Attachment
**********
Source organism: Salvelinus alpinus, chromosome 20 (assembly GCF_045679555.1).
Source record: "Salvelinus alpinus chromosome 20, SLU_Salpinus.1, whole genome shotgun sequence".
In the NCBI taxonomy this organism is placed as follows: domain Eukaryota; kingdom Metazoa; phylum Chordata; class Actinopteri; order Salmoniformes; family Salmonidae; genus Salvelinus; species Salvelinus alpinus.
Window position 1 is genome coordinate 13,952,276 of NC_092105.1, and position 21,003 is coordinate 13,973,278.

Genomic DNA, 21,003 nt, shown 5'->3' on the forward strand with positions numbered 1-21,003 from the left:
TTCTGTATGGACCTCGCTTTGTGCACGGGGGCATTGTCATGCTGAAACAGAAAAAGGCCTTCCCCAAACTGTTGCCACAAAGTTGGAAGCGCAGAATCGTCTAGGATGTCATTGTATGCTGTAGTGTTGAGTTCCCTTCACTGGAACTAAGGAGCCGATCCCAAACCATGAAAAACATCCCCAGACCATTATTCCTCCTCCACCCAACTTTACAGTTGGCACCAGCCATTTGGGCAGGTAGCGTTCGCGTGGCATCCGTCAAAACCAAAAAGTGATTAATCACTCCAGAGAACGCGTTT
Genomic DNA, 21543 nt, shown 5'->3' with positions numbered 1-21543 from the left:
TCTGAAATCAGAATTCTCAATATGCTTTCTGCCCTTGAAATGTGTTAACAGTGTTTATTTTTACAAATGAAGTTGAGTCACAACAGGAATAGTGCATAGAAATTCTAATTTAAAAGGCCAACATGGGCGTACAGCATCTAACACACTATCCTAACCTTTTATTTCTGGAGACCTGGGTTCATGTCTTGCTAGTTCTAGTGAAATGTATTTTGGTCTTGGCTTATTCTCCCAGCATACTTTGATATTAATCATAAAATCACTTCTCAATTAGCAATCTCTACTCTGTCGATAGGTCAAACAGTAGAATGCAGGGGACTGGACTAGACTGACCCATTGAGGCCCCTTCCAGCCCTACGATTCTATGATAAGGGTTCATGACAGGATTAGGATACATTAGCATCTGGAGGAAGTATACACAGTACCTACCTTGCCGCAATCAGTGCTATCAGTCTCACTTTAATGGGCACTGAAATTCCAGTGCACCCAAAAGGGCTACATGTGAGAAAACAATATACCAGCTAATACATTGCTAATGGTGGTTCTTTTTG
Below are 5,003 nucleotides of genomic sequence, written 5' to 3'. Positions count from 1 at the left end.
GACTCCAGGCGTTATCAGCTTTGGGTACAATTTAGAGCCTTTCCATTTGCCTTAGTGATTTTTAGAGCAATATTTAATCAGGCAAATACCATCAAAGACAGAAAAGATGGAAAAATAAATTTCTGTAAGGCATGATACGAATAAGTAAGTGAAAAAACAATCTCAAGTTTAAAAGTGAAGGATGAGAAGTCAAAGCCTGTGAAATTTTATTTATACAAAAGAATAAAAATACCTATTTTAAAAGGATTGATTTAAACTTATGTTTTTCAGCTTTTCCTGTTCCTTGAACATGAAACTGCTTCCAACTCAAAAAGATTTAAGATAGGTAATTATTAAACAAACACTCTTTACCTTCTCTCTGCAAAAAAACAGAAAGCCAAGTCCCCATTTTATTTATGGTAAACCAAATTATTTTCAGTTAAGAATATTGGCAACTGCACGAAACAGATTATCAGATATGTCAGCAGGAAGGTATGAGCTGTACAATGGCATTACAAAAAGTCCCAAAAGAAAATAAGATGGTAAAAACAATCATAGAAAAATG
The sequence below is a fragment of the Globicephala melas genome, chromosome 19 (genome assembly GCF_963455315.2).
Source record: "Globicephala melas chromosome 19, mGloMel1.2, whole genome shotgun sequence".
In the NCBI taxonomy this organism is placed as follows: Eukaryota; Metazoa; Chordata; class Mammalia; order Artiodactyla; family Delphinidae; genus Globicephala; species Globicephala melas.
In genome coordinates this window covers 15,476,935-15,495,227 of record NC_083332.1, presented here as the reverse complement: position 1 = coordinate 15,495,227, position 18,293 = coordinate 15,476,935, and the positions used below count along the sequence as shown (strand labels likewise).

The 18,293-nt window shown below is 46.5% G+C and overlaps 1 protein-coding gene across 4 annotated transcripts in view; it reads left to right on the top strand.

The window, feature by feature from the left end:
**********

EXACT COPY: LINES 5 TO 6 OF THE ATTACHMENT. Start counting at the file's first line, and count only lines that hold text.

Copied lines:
Genomic DNA, 21,003 nt, shown 5'->3' on the forward strand with positions numbered 1-21,003 from the left:
TTCTGTATGGACCTCGCTTTGTGCACGGGGGCATTGTCATGCTGAAACAGAAAAAGGCCTTCCCCAAACTGTTGCCACAAAGTTGGAAGCGCAGAATCGTCTAGGATGTCATTGTATGCTGTAGTGTTGAGTTCCCTTCACTGGAACTAAGGAGCCGATCCCAAACCATGAAAAACATCCCCAGACCATTATTCCTCCTCCACCCAACTTTACAGTTGGCACCAGCCATTTGGGCAGGTAGCGTTCGCGTGGCATCCGTCAAAACCAAAAAGTGATTAATCACTCCAGAGAACGCGTTT